This work was supported by a grant from the Finnish Foundation for Alcohol Studies to SPO.
Enhanced Morphine-Induced Ethanol Drinking in Alcohol-Preferring Alko Alcohol Rats Sensitized to Morphine
Article first published online: 29 MAR 2006
Alcoholism: Clinical and Experimental Research
Volume 30, Issue 4, pages 621–629, April 2006
How to Cite
Ojanen, S. P., Hyytiä, P. and Kiianmaa, K. (2006), Enhanced Morphine-Induced Ethanol Drinking in Alcohol-Preferring Alko Alcohol Rats Sensitized to Morphine. Alcoholism: Clinical and Experimental Research, 30: 621–629. doi: 10.1111/j.1530-0277.2006.00072.x
- Issue published online: 29 MAR 2006
- Article first published online: 29 MAR 2006
- Received for publication July 15, 2005; accepted December 7, 2005.
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Background: Alcohol-preferring alko alcohol (AA) rats are more susceptible to morphine-induced behavioral and neurochemical sensitization than alcohol nonpreferring alko nonalcohol (ANA) rats. Alko alcohol rats sensitized to morphine, however, do not show enhanced acquisition of ethanol drinking. The purpose of the present study was to clarify further interactions between morphine-induced behavioral sensitization and voluntary ethanol drinking in the AA rats.
Methods: Alko alcohol rats drinking ethanol in a limited 6-hour access paradigm were sensitized to morphine with repeated injections of morphine (5–15 mg/kg). Injection days alternated with days of ethanol access. Controls had access only to water and/or were given injections of saline. After a 5-day washout period from ethanol and morphine, the rats were challenged with morphine or saline and subsequent ethanol drinking or locomotor activity was recorded.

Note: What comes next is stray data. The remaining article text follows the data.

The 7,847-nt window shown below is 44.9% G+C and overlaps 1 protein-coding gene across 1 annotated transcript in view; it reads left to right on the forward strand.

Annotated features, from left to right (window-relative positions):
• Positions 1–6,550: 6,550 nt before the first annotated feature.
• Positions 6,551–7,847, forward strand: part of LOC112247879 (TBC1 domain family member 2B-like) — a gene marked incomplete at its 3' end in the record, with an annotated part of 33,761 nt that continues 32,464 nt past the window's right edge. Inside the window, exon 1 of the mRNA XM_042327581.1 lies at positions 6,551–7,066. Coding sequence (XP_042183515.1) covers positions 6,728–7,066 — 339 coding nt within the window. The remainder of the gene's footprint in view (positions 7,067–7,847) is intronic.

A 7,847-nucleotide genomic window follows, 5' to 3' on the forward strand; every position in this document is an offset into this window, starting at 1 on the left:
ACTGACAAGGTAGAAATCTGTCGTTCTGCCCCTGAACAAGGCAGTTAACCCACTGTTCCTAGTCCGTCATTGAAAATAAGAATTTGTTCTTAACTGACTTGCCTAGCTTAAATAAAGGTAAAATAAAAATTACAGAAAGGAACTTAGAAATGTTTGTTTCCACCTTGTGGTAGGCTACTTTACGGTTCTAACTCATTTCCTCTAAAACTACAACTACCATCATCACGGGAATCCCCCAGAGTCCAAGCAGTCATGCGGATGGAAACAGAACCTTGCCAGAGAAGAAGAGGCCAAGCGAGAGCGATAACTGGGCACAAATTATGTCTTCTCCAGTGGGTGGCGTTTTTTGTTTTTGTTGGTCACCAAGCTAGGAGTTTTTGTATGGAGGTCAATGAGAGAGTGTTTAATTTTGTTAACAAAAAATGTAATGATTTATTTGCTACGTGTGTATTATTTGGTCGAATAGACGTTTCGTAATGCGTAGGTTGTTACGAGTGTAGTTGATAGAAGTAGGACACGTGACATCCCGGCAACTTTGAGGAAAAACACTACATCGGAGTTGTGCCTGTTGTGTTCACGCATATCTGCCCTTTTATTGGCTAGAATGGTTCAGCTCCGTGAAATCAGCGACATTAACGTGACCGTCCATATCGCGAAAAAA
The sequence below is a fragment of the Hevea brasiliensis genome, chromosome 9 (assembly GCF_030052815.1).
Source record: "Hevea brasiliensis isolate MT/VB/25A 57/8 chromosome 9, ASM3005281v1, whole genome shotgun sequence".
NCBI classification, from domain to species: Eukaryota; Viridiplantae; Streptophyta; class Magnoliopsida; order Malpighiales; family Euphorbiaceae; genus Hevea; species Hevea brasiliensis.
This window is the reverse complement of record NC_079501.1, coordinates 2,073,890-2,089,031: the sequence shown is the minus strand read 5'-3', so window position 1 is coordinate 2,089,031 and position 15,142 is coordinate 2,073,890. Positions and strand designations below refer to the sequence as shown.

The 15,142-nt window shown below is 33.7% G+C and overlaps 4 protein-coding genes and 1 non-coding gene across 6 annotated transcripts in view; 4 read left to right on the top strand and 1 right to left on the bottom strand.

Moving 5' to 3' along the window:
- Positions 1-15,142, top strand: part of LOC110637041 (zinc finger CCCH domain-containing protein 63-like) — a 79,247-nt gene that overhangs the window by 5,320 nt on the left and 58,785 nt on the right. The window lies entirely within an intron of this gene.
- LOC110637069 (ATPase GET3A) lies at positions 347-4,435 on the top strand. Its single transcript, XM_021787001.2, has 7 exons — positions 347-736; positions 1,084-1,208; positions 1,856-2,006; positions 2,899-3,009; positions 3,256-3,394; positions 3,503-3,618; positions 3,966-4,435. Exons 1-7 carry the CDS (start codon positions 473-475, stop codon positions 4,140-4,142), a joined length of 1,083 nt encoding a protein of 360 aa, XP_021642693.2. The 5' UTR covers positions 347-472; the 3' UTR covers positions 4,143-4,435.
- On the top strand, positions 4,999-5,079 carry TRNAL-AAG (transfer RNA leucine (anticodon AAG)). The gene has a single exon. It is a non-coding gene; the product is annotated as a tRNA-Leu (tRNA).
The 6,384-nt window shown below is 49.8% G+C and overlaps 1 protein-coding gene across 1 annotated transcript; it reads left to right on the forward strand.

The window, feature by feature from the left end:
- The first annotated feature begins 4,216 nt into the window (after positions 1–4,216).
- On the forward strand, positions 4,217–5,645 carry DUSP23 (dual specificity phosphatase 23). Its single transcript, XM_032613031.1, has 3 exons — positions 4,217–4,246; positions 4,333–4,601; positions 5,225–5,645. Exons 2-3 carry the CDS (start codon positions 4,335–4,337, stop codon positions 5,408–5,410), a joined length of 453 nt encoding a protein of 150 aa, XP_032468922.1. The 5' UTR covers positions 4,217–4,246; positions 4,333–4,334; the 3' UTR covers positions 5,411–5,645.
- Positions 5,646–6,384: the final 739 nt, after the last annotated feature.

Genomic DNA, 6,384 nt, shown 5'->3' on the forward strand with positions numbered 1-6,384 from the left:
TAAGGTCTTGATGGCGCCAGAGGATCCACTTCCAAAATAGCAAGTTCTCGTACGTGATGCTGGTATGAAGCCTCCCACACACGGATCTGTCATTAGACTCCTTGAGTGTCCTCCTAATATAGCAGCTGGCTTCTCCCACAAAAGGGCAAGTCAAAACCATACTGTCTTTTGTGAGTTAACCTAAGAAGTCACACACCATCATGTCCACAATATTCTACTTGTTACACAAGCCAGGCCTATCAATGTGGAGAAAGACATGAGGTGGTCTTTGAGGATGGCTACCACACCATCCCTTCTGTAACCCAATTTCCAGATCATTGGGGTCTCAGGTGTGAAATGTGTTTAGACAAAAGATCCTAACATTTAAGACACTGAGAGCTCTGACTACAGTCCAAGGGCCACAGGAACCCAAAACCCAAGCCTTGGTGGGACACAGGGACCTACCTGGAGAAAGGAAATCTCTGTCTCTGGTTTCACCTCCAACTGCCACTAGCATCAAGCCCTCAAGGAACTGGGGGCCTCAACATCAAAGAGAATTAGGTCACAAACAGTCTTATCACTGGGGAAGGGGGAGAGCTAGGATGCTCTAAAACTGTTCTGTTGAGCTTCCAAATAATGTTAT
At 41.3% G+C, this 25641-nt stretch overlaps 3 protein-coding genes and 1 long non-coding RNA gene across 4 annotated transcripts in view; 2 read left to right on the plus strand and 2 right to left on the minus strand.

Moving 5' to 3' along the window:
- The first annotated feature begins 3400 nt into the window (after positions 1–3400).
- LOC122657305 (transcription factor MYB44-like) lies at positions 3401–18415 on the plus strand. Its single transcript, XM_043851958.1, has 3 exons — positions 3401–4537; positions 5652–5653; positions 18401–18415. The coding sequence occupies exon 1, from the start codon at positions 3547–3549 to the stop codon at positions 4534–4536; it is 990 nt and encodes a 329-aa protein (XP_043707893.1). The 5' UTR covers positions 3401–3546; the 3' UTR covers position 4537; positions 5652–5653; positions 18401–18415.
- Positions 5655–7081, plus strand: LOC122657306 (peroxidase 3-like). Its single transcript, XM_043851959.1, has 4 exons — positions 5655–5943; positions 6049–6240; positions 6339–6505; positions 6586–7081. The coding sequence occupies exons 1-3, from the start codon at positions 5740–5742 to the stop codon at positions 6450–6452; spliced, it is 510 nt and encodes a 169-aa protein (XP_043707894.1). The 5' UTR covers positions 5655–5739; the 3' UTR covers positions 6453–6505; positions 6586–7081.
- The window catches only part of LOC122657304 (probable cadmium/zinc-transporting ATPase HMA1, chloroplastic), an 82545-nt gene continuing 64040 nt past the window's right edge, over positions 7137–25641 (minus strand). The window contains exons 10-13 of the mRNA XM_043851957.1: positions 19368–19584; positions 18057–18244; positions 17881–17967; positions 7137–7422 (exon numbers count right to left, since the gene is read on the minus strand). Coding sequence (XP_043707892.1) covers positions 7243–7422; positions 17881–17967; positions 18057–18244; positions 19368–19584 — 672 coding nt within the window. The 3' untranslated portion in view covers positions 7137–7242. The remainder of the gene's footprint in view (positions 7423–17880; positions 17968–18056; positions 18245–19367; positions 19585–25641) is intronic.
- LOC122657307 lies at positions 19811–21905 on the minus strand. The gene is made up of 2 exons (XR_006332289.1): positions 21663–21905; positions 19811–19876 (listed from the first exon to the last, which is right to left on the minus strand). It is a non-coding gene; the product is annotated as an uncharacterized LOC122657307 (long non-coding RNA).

Results: Ethanol intake was suppressed during the repeated treatment with morphine, and the morphine-treated rats did not differ in ethanol intake from the controls when given access to ethanol after the washout. Intake of ethanol was, however, increased when the rats were challenged with morphine [1 or 10 mg/kg, subcutaneously (s.c.)], while in the controls an increase in ethanol intake was seen only after 1 mg/kg morphine. Sensitization to the locomotor stimulating effects of morphine was revealed in the morphine-treated rats after a challenge with morphine (3 or 10 mg/kg, s.c.). The controls that had been drinking ethanol also showed a sensitized response after morphine (3 mg/kg).
Conclusions: Ethanol did not interfere with the development of sensitization to morphine. Furthermore, the neuroadaptations induced by repeated exposure to ethanol were sufficient to cause behavioral cross-sensitization to morphine. Sensitization to the behavioral effects of morphine alone, however, neither enhances the reinforcing properties of voluntarily consumed ethanol nor contributes to increase in its intake. The increase in ethanol intake found after an acute dose of morphine was augmented in rats withdrawn from repeated treatment with morphine. The data suggest that the neuronal mechanisms underlying behavioral sensitization to morphine probably are distinct from those mediating reinforcement from ethanol and that the morphine-induced neuroadaptations contribute to the enhancement of increase in ethanol intake by morphine.